Through foreign donations and planning, there are now an increasing number of porter shelters that have been built to protect the lowest paid members of your trekking party from the harsh nighttime elements. There are recognized porter shelters at Tengboche, Gorak Shep, Gokyo, and Machermo. These rudimentary structures are free bunkhouses for the porters and Sherpas, getting them out of the wind and cold, and saving them from hiking extra miles. Also, Porters Progress UK has a donation store in Lukla that helps outfit underdressed porters with donated boots, jackets, and sunglasses from western trekkers. As a trekker, you are responsible for your porters. If a porter falls ill, it is the responsibility of you and your group to ensure he is not just paid off and sent away, but that he is accompanied to a clinic.
I have seen porters carrying hundreds of pounds, suspended from their heads by crude fabric “tumplines”: gigantic green-cut wooden beams, sixteen foot lengths of corrugated tin roofing, eight cases of bottled beer, a small refrigerator, 150 gallon water tanks, great slabs of granite – almost everything you see in the villages of the Khumbu were carried on the backs of men. Most of these extremes are not linked to trekking, but are feats of strength in the simple delivery of goods – human UPS trucks in jelly sandals. If you need it, and are willing to pay to get it there, then there is a guy somewhere willing to carry it – that’s exactly how the slate-topped pool table got to Namche, and the huge panes of glass to Pheriche.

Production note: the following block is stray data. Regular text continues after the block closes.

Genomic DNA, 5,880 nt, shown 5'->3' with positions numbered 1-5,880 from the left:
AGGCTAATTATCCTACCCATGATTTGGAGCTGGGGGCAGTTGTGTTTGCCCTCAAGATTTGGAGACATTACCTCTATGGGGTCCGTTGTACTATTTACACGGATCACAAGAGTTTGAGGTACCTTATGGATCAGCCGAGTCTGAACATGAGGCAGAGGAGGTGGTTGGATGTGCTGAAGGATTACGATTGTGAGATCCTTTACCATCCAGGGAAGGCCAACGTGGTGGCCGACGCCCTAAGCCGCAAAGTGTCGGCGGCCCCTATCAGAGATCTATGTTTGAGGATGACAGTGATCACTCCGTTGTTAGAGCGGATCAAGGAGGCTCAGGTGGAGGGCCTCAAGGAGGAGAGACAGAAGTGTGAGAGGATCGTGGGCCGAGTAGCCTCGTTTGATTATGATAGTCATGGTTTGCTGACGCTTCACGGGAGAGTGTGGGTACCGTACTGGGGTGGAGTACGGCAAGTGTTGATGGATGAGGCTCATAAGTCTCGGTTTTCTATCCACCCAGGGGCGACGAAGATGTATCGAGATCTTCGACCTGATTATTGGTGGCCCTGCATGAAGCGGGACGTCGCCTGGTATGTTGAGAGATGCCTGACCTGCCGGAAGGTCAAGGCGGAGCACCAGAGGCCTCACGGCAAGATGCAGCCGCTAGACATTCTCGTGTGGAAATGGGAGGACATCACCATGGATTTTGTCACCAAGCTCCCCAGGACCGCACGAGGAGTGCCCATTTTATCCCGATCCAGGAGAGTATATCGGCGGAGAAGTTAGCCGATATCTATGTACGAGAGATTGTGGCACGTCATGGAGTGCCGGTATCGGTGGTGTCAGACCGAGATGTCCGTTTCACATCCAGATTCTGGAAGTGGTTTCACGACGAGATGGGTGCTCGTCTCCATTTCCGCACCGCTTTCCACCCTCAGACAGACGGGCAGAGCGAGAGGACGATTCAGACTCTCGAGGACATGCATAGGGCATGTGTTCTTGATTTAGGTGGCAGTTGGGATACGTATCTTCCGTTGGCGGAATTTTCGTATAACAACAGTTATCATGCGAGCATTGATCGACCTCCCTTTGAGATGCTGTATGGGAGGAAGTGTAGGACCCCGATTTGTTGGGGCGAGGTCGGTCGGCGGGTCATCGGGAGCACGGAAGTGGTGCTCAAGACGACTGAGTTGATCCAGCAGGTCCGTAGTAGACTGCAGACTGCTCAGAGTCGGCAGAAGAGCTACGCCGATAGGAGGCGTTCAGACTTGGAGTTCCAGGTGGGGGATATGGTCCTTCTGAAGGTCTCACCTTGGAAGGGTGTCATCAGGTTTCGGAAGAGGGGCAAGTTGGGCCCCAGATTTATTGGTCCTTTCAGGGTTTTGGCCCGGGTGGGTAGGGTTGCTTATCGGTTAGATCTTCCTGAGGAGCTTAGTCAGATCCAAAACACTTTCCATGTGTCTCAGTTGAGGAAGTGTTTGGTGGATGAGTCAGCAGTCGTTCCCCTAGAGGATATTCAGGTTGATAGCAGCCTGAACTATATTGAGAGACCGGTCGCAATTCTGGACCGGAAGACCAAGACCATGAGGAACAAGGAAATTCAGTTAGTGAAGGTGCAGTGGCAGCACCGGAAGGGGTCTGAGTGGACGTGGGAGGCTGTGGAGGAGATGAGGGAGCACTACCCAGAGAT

In 2005 a team of Belgian physiologists performed field-testing related to the energetics of hauling loads with tumplines. They studied porters who routinely hiked 100km - from the Kathmandu valley to the village of Lukla – delivering goods. They executed this journey in about 9 days, gaining around 26,000 feet in elevation and loosing 22,000 feet during the round trip. They were aged from 11 to 68 years of age with the men hauling an average 93% of their body weight. One particularly robust porter was measured carrying 183% of his body weight! Their study concluded that the Nepali porters were, "far more economical, energetically, than the controls at all loads, and more economical than African women at all except the lightest loads."1 Perhaps we have this backpack thing all wrong.
In the spring of 2012 a Sherpa lodge owner fell off of his tin roof while shoveling snow in Pheriche, sustaining a fracture / dislocation of his elbow. This was too complex for the physician at the Pheriche aid post, so it was decided that he should go to Kathmandu for a higher level of care. On the evening before, a wealthy solo female trekker, who had been led up the valley on the back of a pony, suddenly decided she had seen enough and was “done”. With VISA card in hand, she ordered the Pheriche clinic to arrange a helicopter transfer back to Kathmandu. This was fortunate for the Sherpa, as most often their only form of evacuation was by porter, pony, and truck, and took several days. In this case, the physician arranged to have him fly back with the wealthy trekker. Good karma was at hand.